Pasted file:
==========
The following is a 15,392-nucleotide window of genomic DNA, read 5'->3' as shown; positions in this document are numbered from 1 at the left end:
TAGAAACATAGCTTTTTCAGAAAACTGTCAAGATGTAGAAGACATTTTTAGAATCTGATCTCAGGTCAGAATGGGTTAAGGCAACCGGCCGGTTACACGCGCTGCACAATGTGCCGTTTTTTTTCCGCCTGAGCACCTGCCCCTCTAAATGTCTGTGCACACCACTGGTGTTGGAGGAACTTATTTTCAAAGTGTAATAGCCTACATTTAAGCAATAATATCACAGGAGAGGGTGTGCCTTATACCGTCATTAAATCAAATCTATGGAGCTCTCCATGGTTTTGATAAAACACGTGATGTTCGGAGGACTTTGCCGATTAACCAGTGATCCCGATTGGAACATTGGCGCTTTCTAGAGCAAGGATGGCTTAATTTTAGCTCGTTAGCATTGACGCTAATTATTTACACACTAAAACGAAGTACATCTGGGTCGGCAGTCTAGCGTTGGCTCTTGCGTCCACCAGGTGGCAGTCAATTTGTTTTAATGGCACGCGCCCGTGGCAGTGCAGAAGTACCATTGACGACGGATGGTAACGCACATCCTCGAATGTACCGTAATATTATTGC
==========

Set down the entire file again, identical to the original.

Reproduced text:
The following is a 15,392-nucleotide window of genomic DNA, read 5'->3' as shown; positions in this document are numbered from 1 at the left end:
TAGAAACATAGCTTTTTCAGAAAACTGTCAAGATGTAGAAGACATTTTTAGAATCTGATCTCAGGTCAGAATGGGTTAAGGCAACCGGCCGGTTACACGCGCTGCACAATGTGCCGTTTTTTTTCCGCCTGAGCACCTGCCCCTCTAAATGTCTGTGCACACCACTGGTGTTGGAGGAACTTATTTTCAAAGTGTAATAGCCTACATTTAAGCAATAATATCACAGGAGAGGGTGTGCCTTATACCGTCATTAAATCAAATCTATGGAGCTCTCCATGGTTTTGATAAAACACGTGATGTTCGGAGGACTTTGCCGATTAACCAGTGATCCCGATTGGAACATTGGCGCTTTCTAGAGCAAGGATGGCTTAATTTTAGCTCGTTAGCATTGACGCTAATTATTTACACACTAAAACGAAGTACATCTGGGTCGGCAGTCTAGCGTTGGCTCTTGCGTCCACCAGGTGGCAGTCAATTTGTTTTAATGGCACGCGCCCGTGGCAGTGCAGAAGTACCATTGACGACGGATGGTAACGCACATCCTCGAATGTACCGTAATATTATTGC